It's "nonce".  As in "n once".  A value that you only use "once".

Not to be confused with http://www.urbandictionary.com/define.php?term=nonce.


LOL, common you have to show it:

1.    nounce
Standard greeting, or description.
ADJ: That shits nounce man.
Verb: Nounce that shit.

"Nounce bitches! What's goin on?"

It seemed apropos in this circumstance. Geesh... spoiled sport. 

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May 29, 2012, 06:24:40 AM
 #17

99% of people won't validate the sig (would be nice if some browser auto-validated sigs) but the signature is for the 1% who would.
There is an extension for Firefox that does exactly what you are asking.
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May 29, 2012, 06:38:29 AM
 #18

If the forum supported openpgp then it wouldn't be too hard to have the email verification enhanced with identity verification. If we remember that a signature on a public key fundamentally only says that the claimed owner is verified by the signer then the forum software could sign keys and we would only need to trust the forum public key to get quite an extensive web.

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February 21, 2014, 08:30:25 AM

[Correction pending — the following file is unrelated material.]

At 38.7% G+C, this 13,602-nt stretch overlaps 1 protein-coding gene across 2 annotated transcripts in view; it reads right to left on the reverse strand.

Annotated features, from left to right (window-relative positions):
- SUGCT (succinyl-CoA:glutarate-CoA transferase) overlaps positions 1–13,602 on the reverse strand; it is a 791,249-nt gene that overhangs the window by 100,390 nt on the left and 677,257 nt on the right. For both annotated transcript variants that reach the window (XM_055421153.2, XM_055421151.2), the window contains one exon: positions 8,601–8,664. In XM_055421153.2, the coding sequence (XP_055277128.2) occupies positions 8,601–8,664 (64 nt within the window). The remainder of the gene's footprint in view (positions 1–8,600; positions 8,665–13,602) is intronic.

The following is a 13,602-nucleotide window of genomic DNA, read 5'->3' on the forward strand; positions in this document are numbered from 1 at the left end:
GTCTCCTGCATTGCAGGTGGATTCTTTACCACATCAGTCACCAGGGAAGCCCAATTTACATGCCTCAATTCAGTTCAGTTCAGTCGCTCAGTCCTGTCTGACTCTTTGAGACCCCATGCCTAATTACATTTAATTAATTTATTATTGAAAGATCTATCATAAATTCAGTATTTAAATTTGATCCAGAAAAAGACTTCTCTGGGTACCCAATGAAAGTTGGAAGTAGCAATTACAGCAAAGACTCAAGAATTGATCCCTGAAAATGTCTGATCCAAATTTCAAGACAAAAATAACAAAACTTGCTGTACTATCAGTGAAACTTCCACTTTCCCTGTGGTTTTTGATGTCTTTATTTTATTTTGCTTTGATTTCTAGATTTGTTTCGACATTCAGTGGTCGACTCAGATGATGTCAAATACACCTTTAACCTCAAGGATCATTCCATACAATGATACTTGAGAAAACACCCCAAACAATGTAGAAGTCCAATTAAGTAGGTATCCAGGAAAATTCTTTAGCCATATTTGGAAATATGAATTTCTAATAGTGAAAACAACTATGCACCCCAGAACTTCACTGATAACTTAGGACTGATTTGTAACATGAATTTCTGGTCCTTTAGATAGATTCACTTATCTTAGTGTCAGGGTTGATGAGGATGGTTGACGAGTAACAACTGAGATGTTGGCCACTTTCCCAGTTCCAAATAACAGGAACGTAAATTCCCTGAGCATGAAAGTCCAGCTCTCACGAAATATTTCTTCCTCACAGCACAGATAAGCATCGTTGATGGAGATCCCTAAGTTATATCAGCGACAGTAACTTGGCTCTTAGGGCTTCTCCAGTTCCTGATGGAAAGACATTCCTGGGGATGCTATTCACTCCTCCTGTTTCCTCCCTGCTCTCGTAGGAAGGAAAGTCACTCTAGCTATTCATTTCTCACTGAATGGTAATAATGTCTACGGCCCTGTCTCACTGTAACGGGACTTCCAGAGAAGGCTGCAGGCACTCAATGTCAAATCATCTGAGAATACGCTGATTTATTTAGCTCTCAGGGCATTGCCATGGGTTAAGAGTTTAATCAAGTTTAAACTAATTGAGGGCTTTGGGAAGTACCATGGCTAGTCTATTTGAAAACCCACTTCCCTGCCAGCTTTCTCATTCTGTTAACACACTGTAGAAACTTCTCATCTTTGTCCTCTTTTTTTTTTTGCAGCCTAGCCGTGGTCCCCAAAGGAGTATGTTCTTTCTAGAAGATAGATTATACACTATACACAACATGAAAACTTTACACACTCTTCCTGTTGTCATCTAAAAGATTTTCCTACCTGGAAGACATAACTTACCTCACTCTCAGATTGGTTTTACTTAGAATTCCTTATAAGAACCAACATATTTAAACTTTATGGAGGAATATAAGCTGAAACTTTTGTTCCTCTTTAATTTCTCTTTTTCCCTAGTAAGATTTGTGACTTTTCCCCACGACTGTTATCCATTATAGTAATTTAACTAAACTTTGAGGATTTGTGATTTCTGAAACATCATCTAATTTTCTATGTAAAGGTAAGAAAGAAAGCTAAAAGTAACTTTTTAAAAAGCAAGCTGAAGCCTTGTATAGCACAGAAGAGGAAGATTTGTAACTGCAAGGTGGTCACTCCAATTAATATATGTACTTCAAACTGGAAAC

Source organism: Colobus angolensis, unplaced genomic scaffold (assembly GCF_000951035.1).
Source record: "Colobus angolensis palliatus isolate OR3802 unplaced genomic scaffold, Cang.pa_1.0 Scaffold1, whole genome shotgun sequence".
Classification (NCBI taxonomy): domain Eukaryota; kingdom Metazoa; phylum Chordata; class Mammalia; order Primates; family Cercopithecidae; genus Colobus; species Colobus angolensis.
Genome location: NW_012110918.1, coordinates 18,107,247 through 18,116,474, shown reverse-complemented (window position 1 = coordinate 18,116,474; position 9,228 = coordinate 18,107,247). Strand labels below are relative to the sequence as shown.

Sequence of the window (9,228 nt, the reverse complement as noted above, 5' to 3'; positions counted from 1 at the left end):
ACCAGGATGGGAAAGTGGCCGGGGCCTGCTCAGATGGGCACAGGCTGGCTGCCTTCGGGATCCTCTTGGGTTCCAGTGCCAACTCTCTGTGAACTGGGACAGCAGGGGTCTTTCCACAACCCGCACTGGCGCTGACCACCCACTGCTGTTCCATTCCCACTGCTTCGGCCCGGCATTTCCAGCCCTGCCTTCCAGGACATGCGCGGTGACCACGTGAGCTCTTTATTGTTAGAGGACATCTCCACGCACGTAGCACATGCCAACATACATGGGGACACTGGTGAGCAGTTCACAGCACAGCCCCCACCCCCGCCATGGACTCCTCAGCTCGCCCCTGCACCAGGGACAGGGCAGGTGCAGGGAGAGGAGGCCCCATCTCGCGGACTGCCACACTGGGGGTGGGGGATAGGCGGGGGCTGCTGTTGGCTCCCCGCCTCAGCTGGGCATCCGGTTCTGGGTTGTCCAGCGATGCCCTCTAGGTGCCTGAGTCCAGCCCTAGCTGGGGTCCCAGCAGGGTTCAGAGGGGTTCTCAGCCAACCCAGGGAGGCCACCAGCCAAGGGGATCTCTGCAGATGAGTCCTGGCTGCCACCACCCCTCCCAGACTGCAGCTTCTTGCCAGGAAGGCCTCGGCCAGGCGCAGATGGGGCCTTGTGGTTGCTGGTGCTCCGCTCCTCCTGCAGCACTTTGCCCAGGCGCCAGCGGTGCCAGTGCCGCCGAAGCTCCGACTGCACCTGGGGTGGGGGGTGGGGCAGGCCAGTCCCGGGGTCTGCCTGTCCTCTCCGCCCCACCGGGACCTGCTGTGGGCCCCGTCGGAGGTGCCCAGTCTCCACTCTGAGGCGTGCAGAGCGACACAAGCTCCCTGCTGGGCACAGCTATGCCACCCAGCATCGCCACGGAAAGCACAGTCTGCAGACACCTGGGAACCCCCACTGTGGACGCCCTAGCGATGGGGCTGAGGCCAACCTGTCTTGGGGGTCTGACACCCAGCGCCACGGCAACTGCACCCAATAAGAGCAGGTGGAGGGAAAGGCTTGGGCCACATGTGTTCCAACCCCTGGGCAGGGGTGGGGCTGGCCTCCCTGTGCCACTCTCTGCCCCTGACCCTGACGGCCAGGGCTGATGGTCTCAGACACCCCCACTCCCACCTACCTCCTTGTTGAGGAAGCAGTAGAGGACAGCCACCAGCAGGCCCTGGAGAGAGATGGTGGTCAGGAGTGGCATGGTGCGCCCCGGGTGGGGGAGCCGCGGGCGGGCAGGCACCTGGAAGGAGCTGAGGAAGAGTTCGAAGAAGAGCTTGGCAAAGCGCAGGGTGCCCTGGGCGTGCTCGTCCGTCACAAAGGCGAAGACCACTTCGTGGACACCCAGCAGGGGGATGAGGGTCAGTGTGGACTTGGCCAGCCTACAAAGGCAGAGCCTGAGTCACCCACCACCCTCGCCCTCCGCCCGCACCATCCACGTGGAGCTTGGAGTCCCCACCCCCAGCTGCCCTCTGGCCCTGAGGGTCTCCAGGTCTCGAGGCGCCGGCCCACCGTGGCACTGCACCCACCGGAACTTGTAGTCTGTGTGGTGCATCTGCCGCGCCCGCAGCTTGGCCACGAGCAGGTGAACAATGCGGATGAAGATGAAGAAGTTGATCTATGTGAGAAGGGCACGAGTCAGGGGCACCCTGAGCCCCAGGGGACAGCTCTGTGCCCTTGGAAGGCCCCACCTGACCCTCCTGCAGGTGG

#19

I wonder if the "new forum software" could include a feature that makes signing/veryfying with pgp(or bitcoin addresses) easy

How could it be made easier? I've thought about it in the past but I couldn't think of any major improvements that wouldn't also hurt security.

Resurrecting this thread because I noticed nobody responded to the forum admin posting that he's interested in incorporating a pgp feature set into the forum software . . .I'd love it too but don't myself have any suggestions.  Anybody else??
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February 21, 2014, 08:41:21 PM
 #20

Resurrecting this thread because I noticed nobody responded to the forum admin posting that he's interested in incorporating a pgp feature set into the forum software . . .I'd love it too but don't myself have any suggestions.  Anybody else??

One possible solution would be to implement off-site Javascript code like Blockchain.info that would pull down an encrypted version of someone's private pgp key that they could decrypt with a known password. They could then use it plus their recipient's public key to encrypt their message/PM and send that back to the server which stores it. I don't even know the beginning of how to write code for something like this, but it should be doable in node.js I'd imagine. All the same things could also be done, like emailing a backup of the key as a .json file, also encrypted with their "password". I'd also recommend that, however they do this they make or allow the password to obviously be different from the forum login/password.